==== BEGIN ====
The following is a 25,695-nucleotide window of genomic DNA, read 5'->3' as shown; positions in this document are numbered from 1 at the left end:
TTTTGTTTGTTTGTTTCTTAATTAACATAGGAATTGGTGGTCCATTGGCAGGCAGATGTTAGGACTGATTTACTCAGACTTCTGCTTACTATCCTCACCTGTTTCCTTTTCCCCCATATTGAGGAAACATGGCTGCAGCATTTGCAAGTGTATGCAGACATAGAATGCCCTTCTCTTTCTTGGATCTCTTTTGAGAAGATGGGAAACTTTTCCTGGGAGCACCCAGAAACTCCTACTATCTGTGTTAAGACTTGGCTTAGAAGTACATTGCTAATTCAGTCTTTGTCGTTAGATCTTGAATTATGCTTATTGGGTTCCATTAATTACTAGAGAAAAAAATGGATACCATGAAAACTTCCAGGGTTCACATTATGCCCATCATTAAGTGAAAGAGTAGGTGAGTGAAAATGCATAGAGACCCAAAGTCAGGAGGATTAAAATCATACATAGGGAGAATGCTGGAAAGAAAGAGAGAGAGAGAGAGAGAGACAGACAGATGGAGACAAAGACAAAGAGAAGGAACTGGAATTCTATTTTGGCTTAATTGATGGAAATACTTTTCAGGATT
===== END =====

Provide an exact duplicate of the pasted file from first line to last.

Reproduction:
The following is a 25,695-nucleotide window of genomic DNA, read 5'->3' as shown; positions in this document are numbered from 1 at the left end:
TTTTGTTTGTTTGTTTCTTAATTAACATAGGAATTGGTGGTCCATTGGCAGGCAGATGTTAGGACTGATTTACTCAGACTTCTGCTTACTATCCTCACCTGTTTCCTTTTCCCCCATATTGAGGAAACATGGCTGCAGCATTTGCAAGTGTATGCAGACATAGAATGCCCTTCTCTTTCTTGGATCTCTTTTGAGAAGATGGGAAACTTTTCCTGGGAGCACCCAGAAACTCCTACTATCTGTGTTAAGACTTGGCTTAGAAGTACATTGCTAATTCAGTCTTTGTCGTTAGATCTTGAATTATGCTTATTGGGTTCCATTAATTACTAGAGAAAAAAATGGATACCATGAAAACTTCCAGGGTTCACATTATGCCCATCATTAAGTGAAAGAGTAGGTGAGTGAAAATGCATAGAGACCCAAAGTCAGGAGGATTAAAATCATACATAGGGAGAATGCTGGAAAGAAAGAGAGAGAGAGAGAGAGAGACAGACAGATGGAGACAAAGACAAAGAGAAGGAACTGGAATTCTATTTTGGCTTAATTGATGGAAATACTTTTCAGGATT